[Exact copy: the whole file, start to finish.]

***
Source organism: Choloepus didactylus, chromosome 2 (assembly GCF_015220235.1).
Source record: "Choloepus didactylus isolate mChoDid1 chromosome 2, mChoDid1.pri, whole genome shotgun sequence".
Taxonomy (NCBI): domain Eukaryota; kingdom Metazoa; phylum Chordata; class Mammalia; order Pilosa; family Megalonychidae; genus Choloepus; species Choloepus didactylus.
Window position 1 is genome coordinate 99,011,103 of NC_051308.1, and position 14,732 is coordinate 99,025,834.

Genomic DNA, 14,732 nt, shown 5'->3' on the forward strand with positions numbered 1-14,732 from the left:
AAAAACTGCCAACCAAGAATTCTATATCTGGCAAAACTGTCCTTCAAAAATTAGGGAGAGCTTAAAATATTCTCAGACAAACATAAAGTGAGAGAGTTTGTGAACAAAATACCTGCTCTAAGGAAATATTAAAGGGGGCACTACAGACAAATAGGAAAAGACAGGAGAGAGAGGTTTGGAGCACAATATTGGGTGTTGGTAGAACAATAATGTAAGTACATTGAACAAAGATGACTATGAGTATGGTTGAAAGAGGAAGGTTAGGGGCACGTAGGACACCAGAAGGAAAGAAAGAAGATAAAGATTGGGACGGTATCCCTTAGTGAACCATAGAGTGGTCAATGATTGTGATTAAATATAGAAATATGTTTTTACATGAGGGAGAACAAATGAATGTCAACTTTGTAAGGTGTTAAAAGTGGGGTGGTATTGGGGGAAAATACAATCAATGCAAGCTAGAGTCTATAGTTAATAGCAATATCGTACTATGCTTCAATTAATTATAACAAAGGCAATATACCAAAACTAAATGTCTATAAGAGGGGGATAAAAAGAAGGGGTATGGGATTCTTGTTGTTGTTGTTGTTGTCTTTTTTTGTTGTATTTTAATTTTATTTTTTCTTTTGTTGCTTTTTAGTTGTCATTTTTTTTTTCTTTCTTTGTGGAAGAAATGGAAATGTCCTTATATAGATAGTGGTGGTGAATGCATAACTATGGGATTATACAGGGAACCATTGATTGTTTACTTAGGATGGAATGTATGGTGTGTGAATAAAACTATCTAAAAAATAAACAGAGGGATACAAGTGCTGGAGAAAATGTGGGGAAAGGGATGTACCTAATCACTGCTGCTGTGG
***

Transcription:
Source organism: Choloepus didactylus, chromosome 2 (assembly GCF_015220235.1).
Source record: "Choloepus didactylus isolate mChoDid1 chromosome 2, mChoDid1.pri, whole genome shotgun sequence".
Taxonomy (NCBI): domain Eukaryota; kingdom Metazoa; phylum Chordata; class Mammalia; order Pilosa; family Megalonychidae; genus Choloepus; species Choloepus didactylus.
Window position 1 is genome coordinate 99,011,103 of NC_051308.1, and position 14,732 is coordinate 99,025,834.

Genomic DNA, 14,732 nt, shown 5'->3' on the forward strand with positions numbered 1-14,732 from the left:
AAAAACTGCCAACCAAGAATTCTATATCTGGCAAAACTGTCCTTCAAAAATTAGGGAGAGCTTAAAATATTCTCAGACAAACATAAAGTGAGAGAGTTTGTGAACAAAATACCTGCTCTAAGGAAATATTAAAGGGGGCACTACAGACAAATAGGAAAAGACAGGAGAGAGAGGTTTGGAGCACAATATTGGGTGTTGGTAGAACAATAATGTAAGTACATTGAACAAAGATGACTATGAGTATGGTTGAAAGAGGAAGGTTAGGGGCACGTAGGACACCAGAAGGAAAGAAAGAAGATAAAGATTGGGACGGTATCCCTTAGTGAACCATAGAGTGGTCAATGATTGTGATTAAATATAGAAATATGTTTTTACATGAGGGAGAACAAATGAATGTCAACTTTGTAAGGTGTTAAAAGTGGGGTGGTATTGGGGGAAAATACAATCAATGCAAGCTAGAGTCTATAGTTAATAGCAATATCGTACTATGCTTCAATTAATTATAACAAAGGCAATATACCAAAACTAAATGTCTATAAGAGGGGGATAAAAAGAAGGGGTATGGGATTCTTGTTGTTGTTGTTGTTGTCTTTTTTTGTTGTATTTTAATTTTATTTTTTCTTTTGTTGCTTTTTAGTTGTCATTTTTTTTTTCTTTCTTTGTGGAAGAAATGGAAATGTCCTTATATAGATAGTGGTGGTGAATGCATAACTATGGGATTATACAGGGAACCATTGATTGTTTACTTAGGATGGAATGTATGGTGTGTGAATAAAACTATCTAAAAAATAAACAGAGGGATACAAGTGCTGGAGAAAATGTGGGGAAAGGGATGTACCTAATCACTGCTGCTGTGG